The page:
Despite powerful hydropower and the lowest costs in Europe, we could end up with the most expensive electricity for consumers, writes Kjell Rowland.
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The Norwegian Energy Act 1991 idealized a market-based energy system. It has become a model for the European Union, but in reality it has never been implemented outside the Nordic countries.
At the EU summit on December 15-16, the model was buried. Then came the first documents showing the direction in which the EU’s deep structural reforms in the energy market were taking.
Thirty years ago, Norway set the trend, and now the challenge for Norway is to be able to understand and follow the changes in the European Union.
It has long been clear that the EU must reform its energy market in order to achieve radical climate goals. The war in Ukraine and the subsequent crisis in the gas market accelerated the changes. The ambition is that over the next year radical structural changes are investigated, a normal legislative process is implemented through the Council and the European Parliament, and a structure for an entirely new system of power is adopted.
what’s the problem?
In today’s energy market, the marginal and most expensive energy product determines the entire market, both for producers and consumers. The gas crisis has led to extraordinary gas prices, and gas energy controls the price of energy. This leads to energy prices of NOK 3-8/KWh.
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This causes discomfort in Norway, but threatens the very existence of large industries in Europe. Aluminum production and industrial fertilizers have been halted in many countries. The European auto industry is delivering 25 percent fewer cars this year than in 2019. New projections from the International Energy Agency suggest gas scarcity will be greater next year than this year.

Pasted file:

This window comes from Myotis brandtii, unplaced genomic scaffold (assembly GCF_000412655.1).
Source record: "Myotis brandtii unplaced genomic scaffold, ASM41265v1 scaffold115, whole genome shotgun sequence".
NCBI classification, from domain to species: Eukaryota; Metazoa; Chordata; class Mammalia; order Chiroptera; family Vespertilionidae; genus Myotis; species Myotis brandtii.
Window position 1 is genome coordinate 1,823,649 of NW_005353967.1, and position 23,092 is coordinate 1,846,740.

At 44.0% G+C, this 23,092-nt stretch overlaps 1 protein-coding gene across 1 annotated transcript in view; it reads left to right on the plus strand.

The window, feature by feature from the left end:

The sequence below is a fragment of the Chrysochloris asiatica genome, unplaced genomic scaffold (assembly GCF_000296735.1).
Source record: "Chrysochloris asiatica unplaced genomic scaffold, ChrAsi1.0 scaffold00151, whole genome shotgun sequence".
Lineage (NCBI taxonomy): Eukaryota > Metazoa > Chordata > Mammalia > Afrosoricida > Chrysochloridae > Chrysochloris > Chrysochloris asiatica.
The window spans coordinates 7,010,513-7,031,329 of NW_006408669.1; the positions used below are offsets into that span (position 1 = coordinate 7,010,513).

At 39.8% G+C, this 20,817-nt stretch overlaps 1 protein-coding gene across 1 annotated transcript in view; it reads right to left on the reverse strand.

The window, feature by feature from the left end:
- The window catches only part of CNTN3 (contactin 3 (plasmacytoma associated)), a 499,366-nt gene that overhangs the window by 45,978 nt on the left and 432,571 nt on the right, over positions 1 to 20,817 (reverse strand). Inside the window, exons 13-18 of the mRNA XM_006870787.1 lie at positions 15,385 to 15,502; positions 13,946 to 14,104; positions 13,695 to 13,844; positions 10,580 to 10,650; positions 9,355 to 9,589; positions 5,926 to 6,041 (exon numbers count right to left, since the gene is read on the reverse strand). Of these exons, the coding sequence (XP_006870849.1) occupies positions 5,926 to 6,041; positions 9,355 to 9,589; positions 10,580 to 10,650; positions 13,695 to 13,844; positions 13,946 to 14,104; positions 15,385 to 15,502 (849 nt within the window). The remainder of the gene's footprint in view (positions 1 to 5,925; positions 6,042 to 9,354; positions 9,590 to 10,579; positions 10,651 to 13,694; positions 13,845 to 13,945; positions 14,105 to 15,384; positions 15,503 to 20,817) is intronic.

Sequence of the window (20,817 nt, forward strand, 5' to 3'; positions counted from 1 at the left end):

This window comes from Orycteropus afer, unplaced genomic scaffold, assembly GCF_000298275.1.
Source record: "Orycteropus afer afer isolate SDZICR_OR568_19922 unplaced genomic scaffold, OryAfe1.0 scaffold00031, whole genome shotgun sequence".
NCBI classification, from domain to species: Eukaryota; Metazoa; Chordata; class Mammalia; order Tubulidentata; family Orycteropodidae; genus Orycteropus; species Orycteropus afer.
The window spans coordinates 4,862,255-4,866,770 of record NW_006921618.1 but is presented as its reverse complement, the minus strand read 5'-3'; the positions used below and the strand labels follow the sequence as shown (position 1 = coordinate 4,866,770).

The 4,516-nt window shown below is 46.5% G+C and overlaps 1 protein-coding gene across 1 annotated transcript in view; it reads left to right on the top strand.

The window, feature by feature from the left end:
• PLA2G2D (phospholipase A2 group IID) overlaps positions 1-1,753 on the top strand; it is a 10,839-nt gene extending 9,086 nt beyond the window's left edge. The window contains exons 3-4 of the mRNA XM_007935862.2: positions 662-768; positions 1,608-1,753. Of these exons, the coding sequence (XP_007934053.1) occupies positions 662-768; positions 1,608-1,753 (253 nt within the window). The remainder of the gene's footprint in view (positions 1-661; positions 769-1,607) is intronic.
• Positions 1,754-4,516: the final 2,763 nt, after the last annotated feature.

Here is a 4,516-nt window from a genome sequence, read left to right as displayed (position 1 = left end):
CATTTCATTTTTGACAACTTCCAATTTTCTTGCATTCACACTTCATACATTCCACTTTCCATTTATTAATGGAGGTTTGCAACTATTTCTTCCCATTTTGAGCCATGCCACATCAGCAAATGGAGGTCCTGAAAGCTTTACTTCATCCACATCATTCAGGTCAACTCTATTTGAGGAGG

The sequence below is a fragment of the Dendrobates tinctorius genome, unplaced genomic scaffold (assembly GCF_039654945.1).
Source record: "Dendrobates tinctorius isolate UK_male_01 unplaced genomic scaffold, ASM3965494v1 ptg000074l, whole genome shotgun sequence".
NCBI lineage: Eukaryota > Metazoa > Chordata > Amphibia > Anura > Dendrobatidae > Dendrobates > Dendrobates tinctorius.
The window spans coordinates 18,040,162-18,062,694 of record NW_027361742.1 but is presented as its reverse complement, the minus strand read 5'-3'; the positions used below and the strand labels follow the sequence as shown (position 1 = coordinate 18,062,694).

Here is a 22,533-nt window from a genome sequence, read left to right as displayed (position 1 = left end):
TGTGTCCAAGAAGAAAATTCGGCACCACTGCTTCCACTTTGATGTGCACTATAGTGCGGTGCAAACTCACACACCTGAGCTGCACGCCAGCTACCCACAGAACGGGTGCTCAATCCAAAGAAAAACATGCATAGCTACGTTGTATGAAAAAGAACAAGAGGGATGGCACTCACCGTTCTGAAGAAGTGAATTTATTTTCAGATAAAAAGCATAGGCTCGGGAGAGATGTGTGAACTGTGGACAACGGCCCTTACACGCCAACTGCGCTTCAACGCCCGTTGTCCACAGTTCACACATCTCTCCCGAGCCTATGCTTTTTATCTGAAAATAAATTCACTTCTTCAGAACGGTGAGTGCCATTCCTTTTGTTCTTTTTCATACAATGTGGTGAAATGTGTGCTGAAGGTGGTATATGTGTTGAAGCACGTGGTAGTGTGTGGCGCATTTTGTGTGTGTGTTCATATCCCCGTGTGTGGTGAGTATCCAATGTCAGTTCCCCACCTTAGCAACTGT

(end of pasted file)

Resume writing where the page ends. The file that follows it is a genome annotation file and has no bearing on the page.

High energy prices are likely to persist for several years. Whether companies that have been closed for years will ever return to production is an open question. What that means for the poor is sad. The Economist recently estimated that it could cause more people to die from cold and disease than in the terrible war in Ukraine.
In Spain and Portugal, they have stopped letting gas power set the price of energy, even if gas power plants are in production. It has cut the price of energy almost in half, but the subsidies for buying expensive gas are colossal.
Climate policy depends on the successful construction of a new energy system based on zero-emission technologies. In order to ensure adequate investment in the new production capacity, it is recognized that buyers of such strength are needed who can write long purchase contracts. The spot price is very uncertain, and the probability of it being very low in heavy wind periods is increasing. Indeed, countries have to directly or indirectly step in and guarantee such contracts (often called CFDs). An alternative is green certification, which has led to the development of wind power in Norway.